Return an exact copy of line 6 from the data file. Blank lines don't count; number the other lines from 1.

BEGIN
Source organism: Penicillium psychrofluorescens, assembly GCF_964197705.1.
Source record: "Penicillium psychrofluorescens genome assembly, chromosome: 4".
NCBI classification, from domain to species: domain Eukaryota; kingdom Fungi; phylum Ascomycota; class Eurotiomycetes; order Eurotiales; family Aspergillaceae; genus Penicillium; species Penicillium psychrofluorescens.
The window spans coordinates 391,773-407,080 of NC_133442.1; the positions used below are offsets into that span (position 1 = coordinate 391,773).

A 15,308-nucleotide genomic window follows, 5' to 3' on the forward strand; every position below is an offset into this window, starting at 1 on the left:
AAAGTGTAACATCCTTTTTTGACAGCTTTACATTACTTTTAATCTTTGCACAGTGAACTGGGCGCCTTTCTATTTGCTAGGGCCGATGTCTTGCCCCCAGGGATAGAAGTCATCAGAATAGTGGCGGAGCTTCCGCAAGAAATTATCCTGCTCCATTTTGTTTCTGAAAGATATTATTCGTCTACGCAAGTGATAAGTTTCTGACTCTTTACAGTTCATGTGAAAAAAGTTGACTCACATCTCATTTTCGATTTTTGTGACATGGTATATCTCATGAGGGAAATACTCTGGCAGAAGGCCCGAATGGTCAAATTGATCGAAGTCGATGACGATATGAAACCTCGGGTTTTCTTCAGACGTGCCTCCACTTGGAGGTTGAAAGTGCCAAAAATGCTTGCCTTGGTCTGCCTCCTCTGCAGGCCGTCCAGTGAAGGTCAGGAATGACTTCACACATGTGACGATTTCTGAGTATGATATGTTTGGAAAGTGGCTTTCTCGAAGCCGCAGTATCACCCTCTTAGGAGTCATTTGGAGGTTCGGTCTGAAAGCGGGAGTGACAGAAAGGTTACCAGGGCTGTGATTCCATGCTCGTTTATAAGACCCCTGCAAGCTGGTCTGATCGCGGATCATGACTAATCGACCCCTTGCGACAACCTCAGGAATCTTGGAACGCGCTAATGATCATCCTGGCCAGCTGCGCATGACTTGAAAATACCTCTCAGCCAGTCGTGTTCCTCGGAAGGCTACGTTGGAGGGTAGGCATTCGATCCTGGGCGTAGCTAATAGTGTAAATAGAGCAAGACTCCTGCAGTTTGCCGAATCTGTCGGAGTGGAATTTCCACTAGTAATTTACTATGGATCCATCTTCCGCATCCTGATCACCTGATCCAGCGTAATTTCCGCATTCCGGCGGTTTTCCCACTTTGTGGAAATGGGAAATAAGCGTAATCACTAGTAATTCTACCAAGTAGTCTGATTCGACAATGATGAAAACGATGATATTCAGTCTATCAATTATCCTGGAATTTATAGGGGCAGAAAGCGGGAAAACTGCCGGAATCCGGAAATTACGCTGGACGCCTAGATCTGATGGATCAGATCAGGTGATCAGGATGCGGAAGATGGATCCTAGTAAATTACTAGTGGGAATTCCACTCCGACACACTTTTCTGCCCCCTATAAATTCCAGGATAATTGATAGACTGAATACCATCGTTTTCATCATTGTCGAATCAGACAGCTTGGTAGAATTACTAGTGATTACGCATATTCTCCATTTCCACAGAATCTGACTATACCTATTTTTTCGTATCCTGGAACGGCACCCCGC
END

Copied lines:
AAAGTGTAACATCCTTTTTTGACAGCTTTACATTACTTTTAATCTTTGCACAGTGAACTGGGCGCCTTTCTATTTGCTAGGGCCGATGTCTTGCCCCCAGGGATAGAAGTCATCAGAATAGTGGCGGAGCTTCCGCAAGAAATTATCCTGCTCCATTTTGTTTCTGAAAGATATTATTCGTCTACGCAAGTGATAAGTTTCTGACTCTTTACAGTTCATGTGAAAAAAGTTGACTCACATCTCATTTTCGATTTTTGTGACATGGTATATCTCATGAGGGAAATACTCTGGCAGAAGGCCCGAATGGTCAAATTGATCGAAGTCGATGACGATATGAAACCTCGGGTTTTCTTCAGACGTGCCTCCACTTGGAGGTTGAAAGTGCCAAAAATGCTTGCCTTGGTCTGCCTCCTCTGCAGGCCGTCCAGTGAAGGTCAGGAATGACTTCACACATGTGACGATTTCTGAGTATGATATGTTTGGAAAGTGGCTTTCTCGAAGCCGCAGTATCACCCTCTTAGGAGTCATTTGGAGGTTCGGTCTGAAAGCGGGAGTGACAGAAAGGTTACCAGGGCTGTGATTCCATGCTCGTTTATAAGACCCCTGCAAGCTGGTCTGATCGCGGATCATGACTAATCGACCCCTTGCGACAACCTCAGGAATCTTGGAACGCGCTAATGATCATCCTGGCCAGCTGCGCATGACTTGAAAATACCTCTCAGCCAGTCGTGTTCCTCGGAAGGCTACGTTGGAGGGTAGGCATTCGATCCTGGGCGTAGCTAATAGTGTAAATAGAGCAAGACTCCTGCAGTTTGCCGAATCTGTCGGAGTGGAATTTCCACTAGTAATTTACTATGGATCCATCTTCCGCATCCTGATCACCTGATCCAGCGTAATTTCCGCATTCCGGCGGTTTTCCCACTTTGTGGAAATGGGAAATAAGCGTAATCACTAGTAATTCTACCAAGTAGTCTGATTCGACAATGATGAAAACGATGATATTCAGTCTATCAATTATCCTGGAATTTATAGGGGCAGAAAGCGGGAAAACTGCCGGAATCCGGAAATTACGCTGGACGCCTAGATCTGATGGATCAGATCAGGTGATCAGGATGCGGAAGATGGATCCTAGTAAATTACTAGTGGGAATTCCACTCCGACACACTTTTCTGCCCCCTATAAATTCCAGGATAATTGATAGACTGAATACCATCGTTTTCATCATTGTCGAATCAGACAGCTTGGTAGAATTACTAGTGATTACGCATATTCTCCATTTCCACAGAATCTGACTATACCTATTTTTTCGTATCCTGGAACGGCACCCCGC